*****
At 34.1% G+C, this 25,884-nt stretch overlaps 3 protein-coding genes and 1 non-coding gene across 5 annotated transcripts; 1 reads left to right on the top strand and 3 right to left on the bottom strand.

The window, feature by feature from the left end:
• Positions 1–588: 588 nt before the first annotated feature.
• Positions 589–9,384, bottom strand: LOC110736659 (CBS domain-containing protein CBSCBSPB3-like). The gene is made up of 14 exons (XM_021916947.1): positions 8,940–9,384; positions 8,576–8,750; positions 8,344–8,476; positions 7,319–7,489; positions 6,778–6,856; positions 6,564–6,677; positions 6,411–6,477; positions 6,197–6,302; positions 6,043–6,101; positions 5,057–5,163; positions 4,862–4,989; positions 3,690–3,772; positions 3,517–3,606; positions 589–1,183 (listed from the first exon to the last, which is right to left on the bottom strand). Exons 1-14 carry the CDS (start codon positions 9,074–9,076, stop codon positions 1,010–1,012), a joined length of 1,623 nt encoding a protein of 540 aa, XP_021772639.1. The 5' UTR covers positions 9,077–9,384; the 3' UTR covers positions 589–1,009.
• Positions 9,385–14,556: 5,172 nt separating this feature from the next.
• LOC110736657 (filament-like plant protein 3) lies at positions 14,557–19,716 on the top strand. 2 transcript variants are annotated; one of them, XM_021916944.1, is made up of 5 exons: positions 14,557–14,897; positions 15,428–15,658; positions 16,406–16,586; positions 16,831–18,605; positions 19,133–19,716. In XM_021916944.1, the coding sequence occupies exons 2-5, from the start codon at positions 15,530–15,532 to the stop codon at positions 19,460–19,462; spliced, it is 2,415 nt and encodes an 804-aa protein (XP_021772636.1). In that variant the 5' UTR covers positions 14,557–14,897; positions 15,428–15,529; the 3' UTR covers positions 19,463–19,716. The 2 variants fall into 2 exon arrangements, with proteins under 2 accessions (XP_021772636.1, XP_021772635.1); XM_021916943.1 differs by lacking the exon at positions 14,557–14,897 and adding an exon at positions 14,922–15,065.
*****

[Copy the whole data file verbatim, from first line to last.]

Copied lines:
At 34.1% G+C, this 25,884-nt stretch overlaps 3 protein-coding genes and 1 non-coding gene across 5 annotated transcripts; 1 reads left to right on the top strand and 3 right to left on the bottom strand.

The window, feature by feature from the left end:
• Positions 1–588: 588 nt before the first annotated feature.
• Positions 589–9,384, bottom strand: LOC110736659 (CBS domain-containing protein CBSCBSPB3-like). The gene is made up of 14 exons (XM_021916947.1): positions 8,940–9,384; positions 8,576–8,750; positions 8,344–8,476; positions 7,319–7,489; positions 6,778–6,856; positions 6,564–6,677; positions 6,411–6,477; positions 6,197–6,302; positions 6,043–6,101; positions 5,057–5,163; positions 4,862–4,989; positions 3,690–3,772; positions 3,517–3,606; positions 589–1,183 (listed from the first exon to the last, which is right to left on the bottom strand). Exons 1-14 carry the CDS (start codon positions 9,074–9,076, stop codon positions 1,010–1,012), a joined length of 1,623 nt encoding a protein of 540 aa, XP_021772639.1. The 5' UTR covers positions 9,077–9,384; the 3' UTR covers positions 589–1,009.
• Positions 9,385–14,556: 5,172 nt separating this feature from the next.
• LOC110736657 (filament-like plant protein 3) lies at positions 14,557–19,716 on the top strand. 2 transcript variants are annotated; one of them, XM_021916944.1, is made up of 5 exons: positions 14,557–14,897; positions 15,428–15,658; positions 16,406–16,586; positions 16,831–18,605; positions 19,133–19,716. In XM_021916944.1, the coding sequence occupies exons 2-5, from the start codon at positions 15,530–15,532 to the stop codon at positions 19,460–19,462; spliced, it is 2,415 nt and encodes an 804-aa protein (XP_021772636.1). In that variant the 5' UTR covers positions 14,557–14,897; positions 15,428–15,529; the 3' UTR covers positions 19,463–19,716. The 2 variants fall into 2 exon arrangements, with proteins under 2 accessions (XP_021772636.1, XP_021772635.1); XM_021916943.1 differs by lacking the exon at positions 14,557–14,897 and adding an exon at positions 14,922–15,065.